I think a person will have less of an understanding if they don’t already know the subject (you know what I mean?). Someone who has a self-taught understanding on the subject of “the flesh” (without guidance like yours, or from the Church, or from the Holy Spirit) will be so far out of kilter, that they will be confused and even disagree with you! Haha, lol. Because they far exactly in the pit of pride brought on by flesh (or maybe I could say “rugged individualism” as in rejecting help from others, or the authority of the higher power).

    This article makes it easier to understand why certain people that we know (who have no Christian or moral schooling) behave the way that they do. That also applies to sects of peoples, for example, the secular liberal Democrats. Now it is easy to understand why they are so virulent and why they believe the things that they do. And now I can understand and predict very easily, why they see things like abortion, open sexual relations, and promoting those things are “good” to them (just to give a couple examples out of thousands).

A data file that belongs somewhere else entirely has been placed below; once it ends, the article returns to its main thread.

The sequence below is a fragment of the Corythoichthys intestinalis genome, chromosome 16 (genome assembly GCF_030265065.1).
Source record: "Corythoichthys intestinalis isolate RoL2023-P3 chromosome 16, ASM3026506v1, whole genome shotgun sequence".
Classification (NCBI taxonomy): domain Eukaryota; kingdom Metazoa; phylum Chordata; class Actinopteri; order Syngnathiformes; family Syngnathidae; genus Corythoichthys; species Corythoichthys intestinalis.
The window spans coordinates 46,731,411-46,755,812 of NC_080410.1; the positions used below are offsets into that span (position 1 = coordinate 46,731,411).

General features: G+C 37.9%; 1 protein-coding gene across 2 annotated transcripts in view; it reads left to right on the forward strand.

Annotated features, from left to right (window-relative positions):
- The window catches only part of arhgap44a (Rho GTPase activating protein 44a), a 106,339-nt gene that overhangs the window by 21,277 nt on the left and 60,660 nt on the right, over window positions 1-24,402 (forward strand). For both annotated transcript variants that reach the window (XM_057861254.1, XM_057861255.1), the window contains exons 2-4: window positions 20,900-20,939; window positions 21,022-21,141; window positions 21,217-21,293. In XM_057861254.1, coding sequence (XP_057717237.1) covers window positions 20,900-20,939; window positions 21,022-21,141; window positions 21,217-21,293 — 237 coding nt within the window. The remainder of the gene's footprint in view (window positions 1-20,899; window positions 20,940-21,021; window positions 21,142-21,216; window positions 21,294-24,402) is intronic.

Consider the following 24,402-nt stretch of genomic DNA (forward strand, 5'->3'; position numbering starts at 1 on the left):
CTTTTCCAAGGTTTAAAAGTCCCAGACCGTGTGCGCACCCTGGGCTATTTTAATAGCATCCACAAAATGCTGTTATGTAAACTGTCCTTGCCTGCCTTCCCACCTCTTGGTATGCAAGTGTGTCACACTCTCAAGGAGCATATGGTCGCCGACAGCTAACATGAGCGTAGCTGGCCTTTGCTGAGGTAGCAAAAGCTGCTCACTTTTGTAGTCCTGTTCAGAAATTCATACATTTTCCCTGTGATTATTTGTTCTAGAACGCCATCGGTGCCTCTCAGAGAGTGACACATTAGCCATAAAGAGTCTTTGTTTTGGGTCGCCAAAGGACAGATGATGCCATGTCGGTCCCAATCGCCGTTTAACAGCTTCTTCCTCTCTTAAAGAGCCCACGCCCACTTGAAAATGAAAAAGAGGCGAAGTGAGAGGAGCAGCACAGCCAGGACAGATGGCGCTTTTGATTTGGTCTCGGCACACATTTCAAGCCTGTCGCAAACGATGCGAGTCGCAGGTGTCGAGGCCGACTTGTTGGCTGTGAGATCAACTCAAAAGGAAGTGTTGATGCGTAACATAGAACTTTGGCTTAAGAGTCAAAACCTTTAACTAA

Thank you for publishing this. I have a lot of work to do on myself.

    God bless you Father :))

  6. “We must not be mistaken, the flesh is in us and it is strong. It has declared war on our spirit and on the Holy Spirit of God.”
    I may be misunderstanding you here, but below is a sort of general feeling I take from it.
    To declare war on God would seem to imply that it, the flesh, is evil. Is ‘the flesh’ a part of us ?